In terms of keeping things contained, I organized the painting area even more. On the shelf underneath are three containers. The far left is for the finished pieces, the middle is for the deli paper palettes, and the far right is for collage bits. Since pattern tissue has such lovely lines on it, there are some pieces in there already. And this is it. These are my 100 day project containers and I'm not collecting beyond them. I am avoiding overwhelm which looks and feels different for everyone but for me, a huge trigger is too much stuff whether it's supplies or finished product.  

This is the 4th of 100 abstract paintings. I am working with heavy cardstock, cheap brushes from the dollar store, folk art paints in only white, black, red, blue, and yellow as well as easily available collage materials like junk mail, old magazines, or pattern tissue. I've been watching a lot of YouTube videos and re-reading the painting books in my library. Thankfully, I didn't give those away.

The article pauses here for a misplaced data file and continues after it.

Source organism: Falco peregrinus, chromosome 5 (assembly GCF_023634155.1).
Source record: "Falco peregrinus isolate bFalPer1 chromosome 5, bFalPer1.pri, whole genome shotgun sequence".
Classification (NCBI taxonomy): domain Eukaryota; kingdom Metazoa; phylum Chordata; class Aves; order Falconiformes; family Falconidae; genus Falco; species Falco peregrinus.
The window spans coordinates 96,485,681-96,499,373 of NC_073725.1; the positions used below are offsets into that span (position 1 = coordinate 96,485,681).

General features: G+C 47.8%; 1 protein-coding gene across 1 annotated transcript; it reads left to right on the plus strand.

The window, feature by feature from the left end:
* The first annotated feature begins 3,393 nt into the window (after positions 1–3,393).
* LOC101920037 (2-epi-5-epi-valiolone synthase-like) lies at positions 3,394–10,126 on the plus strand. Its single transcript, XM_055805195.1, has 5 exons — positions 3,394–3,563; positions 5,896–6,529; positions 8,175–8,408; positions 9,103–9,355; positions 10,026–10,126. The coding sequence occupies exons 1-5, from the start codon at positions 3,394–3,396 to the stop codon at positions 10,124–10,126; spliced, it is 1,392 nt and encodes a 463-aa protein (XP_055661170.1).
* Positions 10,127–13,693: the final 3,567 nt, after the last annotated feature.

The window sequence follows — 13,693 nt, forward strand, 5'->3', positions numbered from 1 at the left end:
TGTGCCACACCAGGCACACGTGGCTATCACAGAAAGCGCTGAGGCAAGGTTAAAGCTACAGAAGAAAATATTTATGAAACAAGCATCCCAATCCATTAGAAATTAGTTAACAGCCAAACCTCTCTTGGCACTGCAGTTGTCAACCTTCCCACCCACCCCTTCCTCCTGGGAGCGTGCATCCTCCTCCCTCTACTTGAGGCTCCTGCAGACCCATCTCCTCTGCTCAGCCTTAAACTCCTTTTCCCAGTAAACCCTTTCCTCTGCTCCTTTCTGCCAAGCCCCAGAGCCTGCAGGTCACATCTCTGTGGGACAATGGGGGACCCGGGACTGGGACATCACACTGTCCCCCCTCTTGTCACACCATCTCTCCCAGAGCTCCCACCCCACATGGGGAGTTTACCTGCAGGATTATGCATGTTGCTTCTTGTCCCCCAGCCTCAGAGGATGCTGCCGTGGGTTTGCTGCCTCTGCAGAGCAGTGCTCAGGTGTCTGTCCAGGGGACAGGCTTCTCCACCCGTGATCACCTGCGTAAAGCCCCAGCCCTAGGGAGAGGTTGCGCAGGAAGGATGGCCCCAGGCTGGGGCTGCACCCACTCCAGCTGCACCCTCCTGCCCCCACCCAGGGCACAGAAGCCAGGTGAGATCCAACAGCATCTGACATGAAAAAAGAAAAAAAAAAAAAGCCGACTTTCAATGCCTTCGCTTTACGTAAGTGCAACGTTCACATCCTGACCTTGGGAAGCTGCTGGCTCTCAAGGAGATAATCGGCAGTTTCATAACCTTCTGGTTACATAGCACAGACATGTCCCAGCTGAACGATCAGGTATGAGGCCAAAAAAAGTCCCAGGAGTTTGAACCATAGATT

Last weekend, I did some more work on the piece for over my fireplace. The image on left is how you saw it last and it has now evolved to the one on the right. It's still not finished and the only thing I know about...

... where it is headed is that I want that smaller circle on the lower left, just on the edge of the white area, to be the focal point. That will mean balancing everything else against it which will be a lot of fun. The textile piece below is called Transference and was made over ten years ago. In it, you can see the larger focal point and the tension created by the secondary focal point of the small dots. I really enjoyed putting this piece together.